Instead, let's take: \begin{align} f(0|0) &= 1 \\ f(0|1) &= 1/4, f(1|1) = 3/4 \\ f(0|2) &= 1/2, f(1|2) = 1/2, f(2|2) = 0 \\ f(0|3) &= 1/8, f(1|3) = 0, f(2|3) = 3/4, f(3|3) = 1/8 \\ f(x|n) &= Binom(n,1/2) \hbox{ otherwise} \end{align}

It should be clear that the resulting split is not generated by independent Bernoullis.

I claim that $N_1$ and $N_2$ are Poisson processes of rate 1. I think it's clear that we need only establish, for an arbitrary interval $I=[k,k+1)$, that $N_1(I)$ and $N_2(I)$ are Poisson r.v.s of mean 1, given the nature of the rest of the construction (uniform random selection of points from $N(I)$ conditioned on the total $N(I)=n$, and independent construction within each interval $I$).

Write $g(x)$ for the marginal pdf of $N_1$, and $h(n)$ for the pdf of $N$ and note: $$g(0)=\sum_x f(0|n)h(n) = e^{-2} (1*1 + 1/4*2 + 1/2*4/2 + 1/8*8/3! + 1/16*16/4! + \cdots) = e^{-1}$$ It can similarly be shown that $g(1) = e^{-1}$, $g(2)=e^{-1}/2$, etc. and $N_1(I)$ is Poisson with mean 1. Similarly, it can be shown that $N_2(I)$ is Poisson with mean 1. So, that should do it.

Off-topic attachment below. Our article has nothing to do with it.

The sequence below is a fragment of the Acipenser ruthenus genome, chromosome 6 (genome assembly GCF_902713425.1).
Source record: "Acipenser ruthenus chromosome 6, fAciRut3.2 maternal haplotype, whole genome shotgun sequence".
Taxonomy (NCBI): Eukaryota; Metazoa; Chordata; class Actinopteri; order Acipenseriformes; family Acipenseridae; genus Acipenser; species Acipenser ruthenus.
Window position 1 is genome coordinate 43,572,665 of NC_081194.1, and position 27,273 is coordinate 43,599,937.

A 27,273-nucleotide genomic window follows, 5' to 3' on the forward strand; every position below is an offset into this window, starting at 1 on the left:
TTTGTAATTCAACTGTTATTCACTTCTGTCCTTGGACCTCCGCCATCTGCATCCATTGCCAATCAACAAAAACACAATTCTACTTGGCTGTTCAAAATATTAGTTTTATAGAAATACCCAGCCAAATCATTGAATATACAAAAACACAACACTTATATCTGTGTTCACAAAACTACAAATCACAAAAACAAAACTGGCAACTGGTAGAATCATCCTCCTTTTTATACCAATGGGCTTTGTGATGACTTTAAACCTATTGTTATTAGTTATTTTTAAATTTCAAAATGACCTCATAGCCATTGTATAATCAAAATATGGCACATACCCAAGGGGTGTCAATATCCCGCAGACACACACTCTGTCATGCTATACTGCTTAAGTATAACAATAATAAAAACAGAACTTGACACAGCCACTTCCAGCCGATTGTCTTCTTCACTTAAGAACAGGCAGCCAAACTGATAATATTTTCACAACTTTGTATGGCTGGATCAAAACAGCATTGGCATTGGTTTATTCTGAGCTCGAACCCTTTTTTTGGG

If you're curious how I constructed $f(x|n)$ above, I considered the infinite matrix for the joint distribution $f(x,y)$ of $N_1(I)$ and $N_2(I)$ under the usual Bernoulli split and realized that I could permute the top left corner by added the 3x3 matrix: $$\begin{matrix} 0 & \epsilon & -\epsilon \\ -\epsilon & 0 & \epsilon \\ \epsilon & -\epsilon & 0 \end{matrix}$$ in such a way that the column and row totals (i.e., the marginal pdfs of $N_1(I)$ and $N_2(I)$) and all the secondary diagonals (those moving from lower left to upper right, corresponding to the pdf of $N(I)$) were unchanged.